double       * data_copy = double_vector_data_copy( vector );
   ....
   free( data_copy );  
}
double_vector_free( vector );

Here data_ref is just a "sneak pointer" into the internals of the double_vector, and should not be freed when going out of scope. The data_copy pointer on the other hand represents pristine storage, and should be explicitly freed from the current scope. Unfortunately there are no consistent naming conventions for functions of this type.

Container types can clean up

The container types, hash_type and vector_type can take ownership of the objects installed, and then free the objects when the hash/vector itself is freed. To get this behaviour you should use the xxx_owned_ref() functions when installing in the hash/vector, and supply a destructor. The destructor prototype expects a (void *) input, so a simple wrapper of the destructor taking this form of input is needed. This is demonstrated in the following example:

1.  ecl_grid_type * ecl_grid  = ecl_grid_alloc( grid_file_name );
2.  hash_type     * hash      = hash_alloc();
3.  double        * data      = util_malloc( 1000 * sizeof * data , __func__);
4.  hash_insert_hash_owned_ref( hash , "GRID" , ecl_grid , ecl_grid_free__):
5.  hash_insert_hash_owned_ref( hash , "DATA" , data     , free );
6.  ....
7.  ....
8.  hash_free( hash );

What happens in this example is:

  1. In lines 1-3 an ecl_grid instance and double * pointer are allocated, along with a hash table to store these items in.
  2. In lines 4-5 the ecl_grid and double * pointers are inserted in the hash table. We use the hash_insert_hash_owned_ref() function when inserting, essentially telling the hash structure that it is responsible for freeing these objects when it is freed itself. When freeing the objects the function given as fourth argument should be used, i.e. the grid can be freed with ecl_grid_free__ and the double * pointer can be freed with the ordinary free function.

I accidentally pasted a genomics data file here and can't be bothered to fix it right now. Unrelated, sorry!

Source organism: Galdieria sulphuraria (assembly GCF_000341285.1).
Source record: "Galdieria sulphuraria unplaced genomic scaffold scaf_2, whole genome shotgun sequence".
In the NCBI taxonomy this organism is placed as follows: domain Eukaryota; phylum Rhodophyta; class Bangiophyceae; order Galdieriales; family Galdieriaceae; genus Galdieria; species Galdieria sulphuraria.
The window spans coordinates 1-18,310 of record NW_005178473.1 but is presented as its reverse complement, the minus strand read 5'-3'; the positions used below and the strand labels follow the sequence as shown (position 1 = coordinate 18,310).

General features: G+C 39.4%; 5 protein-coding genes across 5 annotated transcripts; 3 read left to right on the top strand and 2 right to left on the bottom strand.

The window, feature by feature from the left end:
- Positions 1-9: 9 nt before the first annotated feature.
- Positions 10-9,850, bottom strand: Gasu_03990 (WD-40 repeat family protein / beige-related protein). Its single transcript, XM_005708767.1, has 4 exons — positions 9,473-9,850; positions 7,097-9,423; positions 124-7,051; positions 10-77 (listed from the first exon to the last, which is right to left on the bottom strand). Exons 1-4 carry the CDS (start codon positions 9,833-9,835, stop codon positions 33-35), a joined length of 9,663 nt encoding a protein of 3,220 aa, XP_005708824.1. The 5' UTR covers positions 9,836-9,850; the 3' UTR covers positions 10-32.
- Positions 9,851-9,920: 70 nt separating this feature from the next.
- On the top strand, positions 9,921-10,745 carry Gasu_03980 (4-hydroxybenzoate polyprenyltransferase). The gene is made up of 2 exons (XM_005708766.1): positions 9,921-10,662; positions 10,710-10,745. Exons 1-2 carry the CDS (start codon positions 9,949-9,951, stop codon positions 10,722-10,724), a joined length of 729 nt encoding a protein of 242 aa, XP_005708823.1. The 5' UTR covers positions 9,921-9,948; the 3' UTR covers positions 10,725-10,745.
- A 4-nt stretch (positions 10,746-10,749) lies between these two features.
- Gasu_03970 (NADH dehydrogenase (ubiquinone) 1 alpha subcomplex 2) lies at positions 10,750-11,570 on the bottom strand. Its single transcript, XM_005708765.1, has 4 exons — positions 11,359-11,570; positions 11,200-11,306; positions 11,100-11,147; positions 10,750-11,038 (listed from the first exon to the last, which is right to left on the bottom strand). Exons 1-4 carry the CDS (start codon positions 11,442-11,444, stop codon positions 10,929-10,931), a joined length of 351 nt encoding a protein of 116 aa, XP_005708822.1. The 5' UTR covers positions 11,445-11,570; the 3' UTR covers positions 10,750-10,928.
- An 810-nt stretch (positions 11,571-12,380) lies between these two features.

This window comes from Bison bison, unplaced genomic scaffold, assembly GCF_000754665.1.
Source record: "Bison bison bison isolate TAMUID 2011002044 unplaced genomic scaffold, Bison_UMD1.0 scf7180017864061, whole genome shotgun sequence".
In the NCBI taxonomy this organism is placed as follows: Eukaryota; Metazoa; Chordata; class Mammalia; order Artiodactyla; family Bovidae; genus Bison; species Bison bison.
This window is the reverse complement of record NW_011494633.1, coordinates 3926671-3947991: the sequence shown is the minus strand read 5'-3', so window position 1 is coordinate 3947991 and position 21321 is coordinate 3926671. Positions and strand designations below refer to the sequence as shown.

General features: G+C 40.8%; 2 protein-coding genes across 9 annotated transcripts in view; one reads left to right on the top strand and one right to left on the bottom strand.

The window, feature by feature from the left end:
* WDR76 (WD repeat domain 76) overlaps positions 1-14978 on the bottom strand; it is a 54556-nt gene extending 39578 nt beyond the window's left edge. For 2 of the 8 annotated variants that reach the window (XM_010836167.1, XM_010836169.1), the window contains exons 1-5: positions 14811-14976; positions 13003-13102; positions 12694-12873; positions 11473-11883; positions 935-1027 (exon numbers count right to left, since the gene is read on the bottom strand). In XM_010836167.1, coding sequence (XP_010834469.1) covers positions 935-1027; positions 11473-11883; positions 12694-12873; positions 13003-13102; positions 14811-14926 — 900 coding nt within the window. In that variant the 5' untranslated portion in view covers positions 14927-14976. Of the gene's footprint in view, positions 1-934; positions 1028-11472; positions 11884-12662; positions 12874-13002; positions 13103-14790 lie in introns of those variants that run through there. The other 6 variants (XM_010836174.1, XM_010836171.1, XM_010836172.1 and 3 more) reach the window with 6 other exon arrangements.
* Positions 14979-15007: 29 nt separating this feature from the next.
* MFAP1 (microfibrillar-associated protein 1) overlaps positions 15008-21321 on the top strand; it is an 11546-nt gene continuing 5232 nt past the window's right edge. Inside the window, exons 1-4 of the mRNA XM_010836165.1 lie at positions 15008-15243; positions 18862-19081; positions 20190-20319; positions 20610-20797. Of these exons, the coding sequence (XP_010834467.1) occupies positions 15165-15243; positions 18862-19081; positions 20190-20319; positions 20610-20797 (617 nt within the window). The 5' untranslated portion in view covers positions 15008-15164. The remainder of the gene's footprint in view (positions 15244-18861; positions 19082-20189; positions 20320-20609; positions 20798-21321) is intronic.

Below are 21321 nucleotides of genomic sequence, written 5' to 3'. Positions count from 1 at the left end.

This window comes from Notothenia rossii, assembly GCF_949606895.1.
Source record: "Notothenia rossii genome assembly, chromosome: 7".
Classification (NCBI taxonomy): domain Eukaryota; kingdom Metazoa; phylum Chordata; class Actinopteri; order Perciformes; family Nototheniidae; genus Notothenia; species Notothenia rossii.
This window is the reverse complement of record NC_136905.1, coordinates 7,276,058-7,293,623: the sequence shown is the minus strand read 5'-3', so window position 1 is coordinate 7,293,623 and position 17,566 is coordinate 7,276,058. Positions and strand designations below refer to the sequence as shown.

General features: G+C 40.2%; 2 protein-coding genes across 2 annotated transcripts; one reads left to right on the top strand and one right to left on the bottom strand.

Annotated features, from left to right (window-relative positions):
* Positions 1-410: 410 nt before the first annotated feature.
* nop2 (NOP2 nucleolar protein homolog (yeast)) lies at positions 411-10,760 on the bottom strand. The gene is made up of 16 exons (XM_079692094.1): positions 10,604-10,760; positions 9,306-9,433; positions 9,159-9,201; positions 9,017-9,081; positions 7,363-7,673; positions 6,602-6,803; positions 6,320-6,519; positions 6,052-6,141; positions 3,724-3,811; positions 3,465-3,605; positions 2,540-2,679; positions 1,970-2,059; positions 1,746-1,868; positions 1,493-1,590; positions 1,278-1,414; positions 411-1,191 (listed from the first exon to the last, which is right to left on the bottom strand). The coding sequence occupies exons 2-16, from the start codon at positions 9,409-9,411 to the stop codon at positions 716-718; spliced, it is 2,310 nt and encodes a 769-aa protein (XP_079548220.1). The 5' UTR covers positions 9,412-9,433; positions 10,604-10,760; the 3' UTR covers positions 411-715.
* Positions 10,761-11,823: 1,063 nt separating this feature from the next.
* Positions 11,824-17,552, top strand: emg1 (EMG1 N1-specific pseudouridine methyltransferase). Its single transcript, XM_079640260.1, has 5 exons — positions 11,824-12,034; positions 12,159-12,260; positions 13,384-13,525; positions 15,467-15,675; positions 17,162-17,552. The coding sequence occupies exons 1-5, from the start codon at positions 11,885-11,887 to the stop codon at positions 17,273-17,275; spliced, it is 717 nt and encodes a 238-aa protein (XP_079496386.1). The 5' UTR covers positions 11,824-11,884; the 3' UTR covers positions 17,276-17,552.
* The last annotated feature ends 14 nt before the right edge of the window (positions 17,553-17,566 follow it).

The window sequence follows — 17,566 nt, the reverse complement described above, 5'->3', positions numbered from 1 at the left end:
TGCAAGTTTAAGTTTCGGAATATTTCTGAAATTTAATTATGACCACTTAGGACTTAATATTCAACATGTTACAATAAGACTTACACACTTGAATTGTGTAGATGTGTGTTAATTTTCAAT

3. In line 8 the hash_free() function is called, and everything is freed.

The ecl_grid_free__ function will typically look like this:

void ecl_grid_free__( void * arg ) {
   ecl_grid_type * ecl_grid = (ecl_grid_type *) arg;
   ecl_grid_free( arg );
}

I.e. we cast the (void *) input argument to the correct type, and then continue to call the standard destructor.

Dead Programs Tell No Lies

When something goes wrong, e.g. we try to open a file for reading which does not exist, the program will crash hard with the function util_abort() which should print which function failed, and a backtrace on stderr. This is considered a feature. If you would rather like to handle your error situations yourself, it should always be possible to check before going into a operation which will abort on failure.

The different libraries

All in all the ERT code consists of different libraries. The dependencies between the different libraries is illustrated in the graph below.

Graph.png

The solid boxes illustrate the internally developed ERT libraries, the solid lines show dependencies. All explicit dependencies are shown as connecting arrows. The dashed boxes illustrate external libraries; with dashed lines connecting the internal library which has explicit dependance on said external library.

libutil

The most important parts of the libutil library are: